Phobias – A phobia is an irrational or persistent fear of an object, situation, or social activity. Most teens with specific phobias, such as claustrophobia – the fear of small spaces, have several triggers. When they are in the presence of a trigger, or sometimes just by thinking of the trigger, they experience anxiety. Depending on the type of phobia and the number of triggers, a phobia can become debilitating for a teen.

Obsessive Compulsive Disorder – This illness is characterized by repeating (obsessive) thoughts and images that might cause teens to behave compulsively in certain ways, such as performing the same rituals over and over again. These may include washing hands, locking and unlocking doors, or counting money. A teen typically cannot control the unwanted thoughts but they may experience some relief through the compulsive rituals they engage in.

Post Traumatic Stress Disorder – This is a mental illness experienced by a teen who has endured a traumatic event, and who is experiencing symptoms of anxiety as a result. These symptoms may include flashbacks, bad dreams, and frightening thoughts. An adolescent might also exhibit symptoms of avoidance, such as staying away from certain places to avoid reliving the traumatic experience or forgetting the experience entirely.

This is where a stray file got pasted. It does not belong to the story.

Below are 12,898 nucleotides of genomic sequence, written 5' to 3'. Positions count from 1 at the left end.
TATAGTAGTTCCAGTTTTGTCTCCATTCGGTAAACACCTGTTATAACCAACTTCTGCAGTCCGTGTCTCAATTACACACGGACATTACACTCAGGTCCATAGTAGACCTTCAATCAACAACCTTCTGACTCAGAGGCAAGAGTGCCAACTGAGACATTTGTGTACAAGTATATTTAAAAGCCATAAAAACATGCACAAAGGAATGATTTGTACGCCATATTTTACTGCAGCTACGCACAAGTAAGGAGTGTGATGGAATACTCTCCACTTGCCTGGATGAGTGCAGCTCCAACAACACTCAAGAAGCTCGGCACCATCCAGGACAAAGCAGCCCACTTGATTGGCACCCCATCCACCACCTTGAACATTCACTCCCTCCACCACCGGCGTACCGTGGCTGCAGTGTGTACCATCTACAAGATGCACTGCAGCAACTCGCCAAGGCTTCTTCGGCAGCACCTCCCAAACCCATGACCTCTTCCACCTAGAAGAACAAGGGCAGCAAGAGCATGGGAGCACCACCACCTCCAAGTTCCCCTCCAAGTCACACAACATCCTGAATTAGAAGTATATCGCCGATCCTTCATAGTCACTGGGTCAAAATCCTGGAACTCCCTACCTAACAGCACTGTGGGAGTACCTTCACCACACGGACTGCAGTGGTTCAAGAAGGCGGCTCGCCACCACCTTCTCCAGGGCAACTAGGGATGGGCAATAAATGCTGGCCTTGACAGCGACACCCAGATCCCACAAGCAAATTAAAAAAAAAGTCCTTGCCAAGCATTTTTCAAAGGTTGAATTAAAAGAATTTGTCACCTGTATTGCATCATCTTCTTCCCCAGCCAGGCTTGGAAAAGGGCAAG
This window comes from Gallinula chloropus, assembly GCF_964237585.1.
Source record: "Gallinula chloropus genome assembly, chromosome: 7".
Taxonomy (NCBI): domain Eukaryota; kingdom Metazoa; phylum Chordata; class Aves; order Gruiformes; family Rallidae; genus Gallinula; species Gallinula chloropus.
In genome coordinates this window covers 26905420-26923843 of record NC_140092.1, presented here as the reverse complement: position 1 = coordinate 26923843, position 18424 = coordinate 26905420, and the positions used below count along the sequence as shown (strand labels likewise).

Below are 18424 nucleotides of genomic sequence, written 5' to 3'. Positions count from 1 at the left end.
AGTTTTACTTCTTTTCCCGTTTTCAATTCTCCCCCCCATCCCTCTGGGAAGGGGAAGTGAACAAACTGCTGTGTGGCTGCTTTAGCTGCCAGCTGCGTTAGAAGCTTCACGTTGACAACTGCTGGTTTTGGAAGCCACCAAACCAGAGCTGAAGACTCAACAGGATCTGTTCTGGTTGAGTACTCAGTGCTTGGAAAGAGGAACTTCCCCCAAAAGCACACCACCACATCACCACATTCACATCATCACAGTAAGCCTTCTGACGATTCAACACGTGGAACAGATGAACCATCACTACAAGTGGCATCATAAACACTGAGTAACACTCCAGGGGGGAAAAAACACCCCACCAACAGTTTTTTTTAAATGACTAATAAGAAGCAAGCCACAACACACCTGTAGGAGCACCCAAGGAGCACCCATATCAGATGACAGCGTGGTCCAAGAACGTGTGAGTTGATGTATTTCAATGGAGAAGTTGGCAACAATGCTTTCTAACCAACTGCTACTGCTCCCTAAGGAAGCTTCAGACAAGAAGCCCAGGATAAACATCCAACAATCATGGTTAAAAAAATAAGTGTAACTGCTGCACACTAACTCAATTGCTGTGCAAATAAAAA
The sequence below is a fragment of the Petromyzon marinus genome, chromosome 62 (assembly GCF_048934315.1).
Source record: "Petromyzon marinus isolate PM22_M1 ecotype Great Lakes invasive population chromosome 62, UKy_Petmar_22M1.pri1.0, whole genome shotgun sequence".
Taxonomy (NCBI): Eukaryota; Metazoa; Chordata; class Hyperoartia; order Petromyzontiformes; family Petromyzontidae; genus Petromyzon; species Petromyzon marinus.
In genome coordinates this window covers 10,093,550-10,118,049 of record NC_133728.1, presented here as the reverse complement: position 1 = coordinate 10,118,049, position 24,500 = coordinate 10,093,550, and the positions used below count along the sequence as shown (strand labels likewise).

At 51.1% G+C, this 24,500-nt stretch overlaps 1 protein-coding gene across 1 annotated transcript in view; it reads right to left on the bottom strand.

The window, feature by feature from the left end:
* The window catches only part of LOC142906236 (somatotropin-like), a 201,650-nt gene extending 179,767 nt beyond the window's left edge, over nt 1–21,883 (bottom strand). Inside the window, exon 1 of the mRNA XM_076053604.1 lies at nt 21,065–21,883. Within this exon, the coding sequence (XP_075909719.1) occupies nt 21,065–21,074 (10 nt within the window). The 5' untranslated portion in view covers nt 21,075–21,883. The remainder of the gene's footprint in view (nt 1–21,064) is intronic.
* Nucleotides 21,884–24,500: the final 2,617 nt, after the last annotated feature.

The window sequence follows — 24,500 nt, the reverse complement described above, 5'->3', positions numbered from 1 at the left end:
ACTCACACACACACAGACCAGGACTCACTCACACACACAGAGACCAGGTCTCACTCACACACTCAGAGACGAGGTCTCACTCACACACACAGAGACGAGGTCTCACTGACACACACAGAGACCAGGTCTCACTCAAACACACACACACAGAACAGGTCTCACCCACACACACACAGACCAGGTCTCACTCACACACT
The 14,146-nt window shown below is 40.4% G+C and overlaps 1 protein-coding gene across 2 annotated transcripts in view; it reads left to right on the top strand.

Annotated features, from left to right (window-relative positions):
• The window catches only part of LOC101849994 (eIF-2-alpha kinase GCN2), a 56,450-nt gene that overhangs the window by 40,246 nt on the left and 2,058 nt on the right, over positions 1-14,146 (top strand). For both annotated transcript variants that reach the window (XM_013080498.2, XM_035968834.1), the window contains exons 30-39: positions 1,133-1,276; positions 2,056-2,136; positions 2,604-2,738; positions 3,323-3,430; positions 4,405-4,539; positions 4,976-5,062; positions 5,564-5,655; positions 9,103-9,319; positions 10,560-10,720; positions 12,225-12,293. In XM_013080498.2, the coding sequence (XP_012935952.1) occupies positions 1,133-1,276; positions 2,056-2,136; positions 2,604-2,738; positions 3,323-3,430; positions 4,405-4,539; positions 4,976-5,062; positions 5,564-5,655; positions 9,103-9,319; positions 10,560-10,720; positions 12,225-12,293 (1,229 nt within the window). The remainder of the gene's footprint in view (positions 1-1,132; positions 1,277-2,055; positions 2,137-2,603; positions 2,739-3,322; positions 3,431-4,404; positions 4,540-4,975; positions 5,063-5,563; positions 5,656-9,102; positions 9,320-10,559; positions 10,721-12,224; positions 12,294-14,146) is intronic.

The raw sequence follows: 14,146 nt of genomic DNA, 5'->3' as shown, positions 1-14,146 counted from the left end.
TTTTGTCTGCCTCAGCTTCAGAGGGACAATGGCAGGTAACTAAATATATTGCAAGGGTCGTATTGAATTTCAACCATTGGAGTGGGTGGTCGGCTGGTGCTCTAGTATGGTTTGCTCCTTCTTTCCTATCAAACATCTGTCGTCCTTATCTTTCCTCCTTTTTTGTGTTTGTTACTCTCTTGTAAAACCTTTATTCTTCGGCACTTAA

It’s important to note that in previous years, the last two illnesses above (OCD and PTSD) were considered to be subtypes of anxiety disorders. However, in the most recent edition of the Diagnostic and Statistical Manual of Mental Disorders (DSM-5), these two illnesses are now categorizes as its own type of illness.

According to the National Institute of Mental Health (NIMH), there are about 8% of teens ages 13-18 who have an anxiety disorder. Sadly, it’s very common for teens to believe that their symptoms are a regular part of life. If adolescents (or their parents) are not aware that they can get help for their anxiety, they may continue live with those symptoms throughout their adolescence and even into adulthood. Often, it is when those symptoms become so debilitating that something if finally done about it.

Mood Disorders

Mood disorders are psychological illnesses in which teens experience a disturbance in their mood, such as with the illness of depression. And although it’s easy to believe that there is only one form of depression; there are actually many types of depression that a teen can experience: